January 23, 2012
All Together Now: VI
We asked our MFA students to dream big, and then build their design for a literacy center for a juvenile detention center—in 10 days! We decided to pair unlimited imagination with pragmatic requirements to see if we could help the students realize the fantastic, while making the everyday something to aspire to. Our strategy for […]
We asked our MFA students to dream big, and then build their design for a literacy center for a juvenile detention center—in 10 days! We decided to pair unlimited imagination with pragmatic requirements to see if we could help the students realize the fantastic, while making the everyday something to aspire to. Our strategy for this dual directive was that one (the fantastic) would be a safeguard against the potential limitation or weakness of the other (pragmatism). Keep in mind that these were students with a wide range of backgrounds in art, craft, and design as well as various levels of skills. We were looking for a synthesis across disciplines.
MFA AC+D students, shown here at the end of installation, come from a wide range of art, craft and design backgrounds, including woodworking, furniture design, ceramics, sculpture, industrial design, architecture, textile design, interior design, metal-smithing, printmaking, painting, illustration, book arts, and graphic design.
Following the principle of ‘the more specific, the more universal’, our design-build project stressed specificity in developing an understanding a complex and wide-ranging problem. And what could be more complex than the potential for rehabilitating the incarcerated? Working closely with them, their environment, being mindful of our resources–and knowing that we fully intend to make the project happen–-we prioritized the project’s identity and our accountability over other values commonly associated with global problem-solving, such as scalability and innovation.
As design thinking strategies are increasingly used to solve, or at least alleviate, critical societal problems, we may want to rethink the design-build process. We need to develop a direct and deep understanding of systems that help define the problems we’re hoping to solve, for the sake of those who would be affected by our solutions.
Today’s design students and professionals are adept at generating compelling and inventive images that depict solutions to serious, multi-faceted problems. Frequently, however, designers’ responses lack a thorough foresight of the potential impact of innovation, in much the same way that the critical problems we face can be seen as partial consequences of past innovations.
While the ability to imagine what does not yet exist is valuable, there appears to be a plethora of “game-changing” ideas that seem to show an addiction to “innovation”, rather than improving our present and future state. It is almost as if the representation of a transformative idea is our primary design goal. I have, in fact, observed this while teaching design on the rapidly transforming Arabian Gulf: Once a project was conceived and rendered in 3D animation, it was basically considered to be real.
Designers who help us see ourselves behaving well and feeling good in healthy and supportive environments provide a map for achieving positive change. There is a danger, however, that design strategies that invest in the power of suggestion may be mere wishful thinking, and are generally as effective as fad diets.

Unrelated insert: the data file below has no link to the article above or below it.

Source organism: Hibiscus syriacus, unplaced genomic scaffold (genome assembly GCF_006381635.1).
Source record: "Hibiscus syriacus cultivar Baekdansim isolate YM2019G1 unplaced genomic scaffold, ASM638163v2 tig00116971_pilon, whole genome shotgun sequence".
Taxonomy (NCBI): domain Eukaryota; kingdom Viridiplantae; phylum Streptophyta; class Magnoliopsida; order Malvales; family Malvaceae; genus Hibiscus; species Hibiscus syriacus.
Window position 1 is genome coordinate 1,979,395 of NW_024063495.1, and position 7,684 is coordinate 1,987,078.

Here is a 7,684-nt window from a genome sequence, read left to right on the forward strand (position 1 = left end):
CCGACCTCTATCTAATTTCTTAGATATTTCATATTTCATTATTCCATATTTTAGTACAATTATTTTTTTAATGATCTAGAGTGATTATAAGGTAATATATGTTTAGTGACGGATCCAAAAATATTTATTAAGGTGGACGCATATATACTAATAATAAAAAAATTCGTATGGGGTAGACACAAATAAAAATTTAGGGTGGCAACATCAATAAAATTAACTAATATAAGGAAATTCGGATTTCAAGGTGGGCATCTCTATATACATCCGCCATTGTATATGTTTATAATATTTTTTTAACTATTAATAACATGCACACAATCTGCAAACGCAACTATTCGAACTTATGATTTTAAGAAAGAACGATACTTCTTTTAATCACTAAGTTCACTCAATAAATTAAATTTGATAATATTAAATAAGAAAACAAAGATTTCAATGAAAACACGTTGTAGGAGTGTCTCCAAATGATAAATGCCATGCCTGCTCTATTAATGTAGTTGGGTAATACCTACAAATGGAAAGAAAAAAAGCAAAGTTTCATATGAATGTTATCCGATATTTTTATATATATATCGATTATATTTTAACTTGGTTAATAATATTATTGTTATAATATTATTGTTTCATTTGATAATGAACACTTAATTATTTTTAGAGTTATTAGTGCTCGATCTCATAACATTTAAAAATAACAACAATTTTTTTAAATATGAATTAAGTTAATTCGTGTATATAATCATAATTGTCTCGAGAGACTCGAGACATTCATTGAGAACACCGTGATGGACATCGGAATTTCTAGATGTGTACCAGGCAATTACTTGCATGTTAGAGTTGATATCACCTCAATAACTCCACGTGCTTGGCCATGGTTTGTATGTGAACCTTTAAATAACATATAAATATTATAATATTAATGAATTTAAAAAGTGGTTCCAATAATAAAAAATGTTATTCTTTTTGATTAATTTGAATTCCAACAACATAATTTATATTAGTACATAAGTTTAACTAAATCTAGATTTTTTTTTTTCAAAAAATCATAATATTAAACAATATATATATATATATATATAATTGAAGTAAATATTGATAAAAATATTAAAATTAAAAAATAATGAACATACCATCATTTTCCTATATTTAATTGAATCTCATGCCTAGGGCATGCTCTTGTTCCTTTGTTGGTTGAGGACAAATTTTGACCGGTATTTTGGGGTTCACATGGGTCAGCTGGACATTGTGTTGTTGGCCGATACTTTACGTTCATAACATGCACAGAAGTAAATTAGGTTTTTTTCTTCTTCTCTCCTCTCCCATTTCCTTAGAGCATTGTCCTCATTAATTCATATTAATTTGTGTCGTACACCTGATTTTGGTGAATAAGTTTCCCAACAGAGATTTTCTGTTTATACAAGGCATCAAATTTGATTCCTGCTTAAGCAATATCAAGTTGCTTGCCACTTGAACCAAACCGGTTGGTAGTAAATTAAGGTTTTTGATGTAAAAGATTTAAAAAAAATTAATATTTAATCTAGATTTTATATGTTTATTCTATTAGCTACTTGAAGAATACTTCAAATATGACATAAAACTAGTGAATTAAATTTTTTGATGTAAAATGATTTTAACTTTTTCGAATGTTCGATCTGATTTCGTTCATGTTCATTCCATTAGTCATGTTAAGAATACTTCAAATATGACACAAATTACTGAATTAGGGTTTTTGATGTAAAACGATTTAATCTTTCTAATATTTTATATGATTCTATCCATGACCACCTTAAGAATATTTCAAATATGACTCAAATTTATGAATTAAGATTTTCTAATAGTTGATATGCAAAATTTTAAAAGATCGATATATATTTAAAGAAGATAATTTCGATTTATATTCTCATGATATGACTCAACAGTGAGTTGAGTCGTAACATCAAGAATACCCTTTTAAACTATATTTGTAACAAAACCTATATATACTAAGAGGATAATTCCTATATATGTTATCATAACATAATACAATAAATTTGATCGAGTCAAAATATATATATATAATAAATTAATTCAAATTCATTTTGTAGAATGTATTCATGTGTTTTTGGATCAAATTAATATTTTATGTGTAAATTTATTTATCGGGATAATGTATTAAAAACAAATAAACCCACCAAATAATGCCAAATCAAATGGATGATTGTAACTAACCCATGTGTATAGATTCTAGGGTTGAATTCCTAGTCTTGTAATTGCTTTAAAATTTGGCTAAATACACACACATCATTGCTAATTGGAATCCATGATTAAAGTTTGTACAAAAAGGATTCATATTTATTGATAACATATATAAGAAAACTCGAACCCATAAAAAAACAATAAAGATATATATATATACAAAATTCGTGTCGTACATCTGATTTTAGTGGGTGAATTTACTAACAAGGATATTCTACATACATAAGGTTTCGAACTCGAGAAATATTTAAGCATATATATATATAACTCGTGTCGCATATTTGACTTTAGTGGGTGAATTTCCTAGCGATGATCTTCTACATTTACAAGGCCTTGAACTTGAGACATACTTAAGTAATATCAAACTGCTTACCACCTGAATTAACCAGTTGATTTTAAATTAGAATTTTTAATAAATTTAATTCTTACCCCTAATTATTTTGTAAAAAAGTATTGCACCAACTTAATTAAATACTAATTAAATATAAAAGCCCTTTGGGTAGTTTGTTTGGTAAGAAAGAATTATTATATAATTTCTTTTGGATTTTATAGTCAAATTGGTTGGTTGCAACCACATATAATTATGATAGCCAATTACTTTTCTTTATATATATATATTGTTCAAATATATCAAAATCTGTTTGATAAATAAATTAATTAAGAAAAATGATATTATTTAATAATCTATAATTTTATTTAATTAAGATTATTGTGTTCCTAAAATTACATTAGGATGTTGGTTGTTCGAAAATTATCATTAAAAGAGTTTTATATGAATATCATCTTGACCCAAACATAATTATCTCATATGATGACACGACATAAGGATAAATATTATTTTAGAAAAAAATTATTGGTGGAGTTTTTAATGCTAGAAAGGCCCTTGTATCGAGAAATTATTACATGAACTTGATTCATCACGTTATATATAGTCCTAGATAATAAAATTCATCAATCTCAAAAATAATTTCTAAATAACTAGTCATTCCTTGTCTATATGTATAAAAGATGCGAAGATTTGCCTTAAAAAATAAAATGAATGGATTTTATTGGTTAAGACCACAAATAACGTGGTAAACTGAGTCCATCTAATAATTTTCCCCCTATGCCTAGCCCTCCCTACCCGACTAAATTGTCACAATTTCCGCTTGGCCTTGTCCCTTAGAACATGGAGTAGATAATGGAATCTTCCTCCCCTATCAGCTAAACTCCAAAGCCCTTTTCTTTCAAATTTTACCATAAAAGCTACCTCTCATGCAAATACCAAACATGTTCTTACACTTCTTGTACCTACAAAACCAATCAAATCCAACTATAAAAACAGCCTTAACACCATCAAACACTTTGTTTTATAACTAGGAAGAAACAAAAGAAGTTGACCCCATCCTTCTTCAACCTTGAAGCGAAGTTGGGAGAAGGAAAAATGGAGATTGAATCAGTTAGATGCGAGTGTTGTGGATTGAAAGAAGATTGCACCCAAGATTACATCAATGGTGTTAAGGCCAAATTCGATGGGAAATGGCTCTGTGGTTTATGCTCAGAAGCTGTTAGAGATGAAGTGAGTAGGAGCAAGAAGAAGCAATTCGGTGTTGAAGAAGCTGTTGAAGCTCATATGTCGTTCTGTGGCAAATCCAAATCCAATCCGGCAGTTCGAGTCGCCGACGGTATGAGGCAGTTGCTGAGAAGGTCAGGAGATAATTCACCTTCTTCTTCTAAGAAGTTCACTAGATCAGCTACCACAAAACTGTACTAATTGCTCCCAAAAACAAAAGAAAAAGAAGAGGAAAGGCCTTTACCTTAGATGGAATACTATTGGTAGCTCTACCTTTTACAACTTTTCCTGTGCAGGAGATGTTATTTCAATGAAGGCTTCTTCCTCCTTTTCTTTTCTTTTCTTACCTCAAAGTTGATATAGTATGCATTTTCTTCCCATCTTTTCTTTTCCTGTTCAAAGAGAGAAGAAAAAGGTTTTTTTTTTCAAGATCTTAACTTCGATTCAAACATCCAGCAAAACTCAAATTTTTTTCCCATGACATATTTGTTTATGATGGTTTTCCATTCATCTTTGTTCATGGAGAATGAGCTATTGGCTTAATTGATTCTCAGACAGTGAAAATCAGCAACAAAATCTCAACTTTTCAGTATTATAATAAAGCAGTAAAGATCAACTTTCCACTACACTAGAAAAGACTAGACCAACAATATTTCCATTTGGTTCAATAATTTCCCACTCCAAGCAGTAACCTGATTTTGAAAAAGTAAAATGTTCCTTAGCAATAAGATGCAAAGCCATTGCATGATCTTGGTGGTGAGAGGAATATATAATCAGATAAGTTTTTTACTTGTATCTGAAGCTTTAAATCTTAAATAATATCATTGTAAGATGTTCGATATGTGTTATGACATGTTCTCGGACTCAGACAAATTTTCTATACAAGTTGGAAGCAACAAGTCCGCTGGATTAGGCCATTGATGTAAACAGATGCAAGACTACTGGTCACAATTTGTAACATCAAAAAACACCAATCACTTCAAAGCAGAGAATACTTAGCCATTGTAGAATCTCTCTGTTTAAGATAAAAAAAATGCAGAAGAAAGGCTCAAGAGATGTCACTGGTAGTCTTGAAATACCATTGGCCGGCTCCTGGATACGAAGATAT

When we invest in community-based design-build efforts and see these through to their successful completion, we understand the potential of robust and diverse solutions and their rewards. Creative discoveries occur when making things is easily integrated into a project, potentially providing distinctive character and improved function.
An intense, collaborative approach assembles the expertise of all involved, as well as develops relationships that lead to commitment and follow-through. The on-the-ground, present-centered, and tangible nature of the process also offers an opportunity to appreciate what design can do, by those otherwise indifferent to design.
Design-build can be exceptionally rewarding. Here’s how visiting artist Butch Anthony describes his experience: “I have to admit I was a little concerned going into the project. I thought ‘Oh Lord, I might get stabbed working in this place… working with inmates’. And I did get stabbed. I got stabbed right in the heart by how nice the four young boys we met there were. I was also moved by how hardworking the students from Oregon College of Art and Craft and the Pacific Northwest College of Art were. They really put all they had into the project even though they had limited resources and short time to build a creative library for the inmates.”
Visiting artist Jack Sander’s expression at the end of installation day says it all.
Everyone involved in this project has expressed a similar sense of appreciation for the work of our students – and the gravity of the incarcerated youths’ situation. We have discussed a potential second phase of the literacy center at Donald E. Long, as well as other opportunities to improve the rehabilitation process through design. This project has shown us that design can truly make a difference—especially to designers who participate making their abstract ideas real.
For a more detailed description of the project, please look here.
JP Reuer is an architect and Chair of the MFA in Applied Craft and Design, a program collaboratively developed and offered jointly by Oregon College of Art and Craft and Pacific Northwest College of Art. Follow JP on Twitter at @jumpyreuer.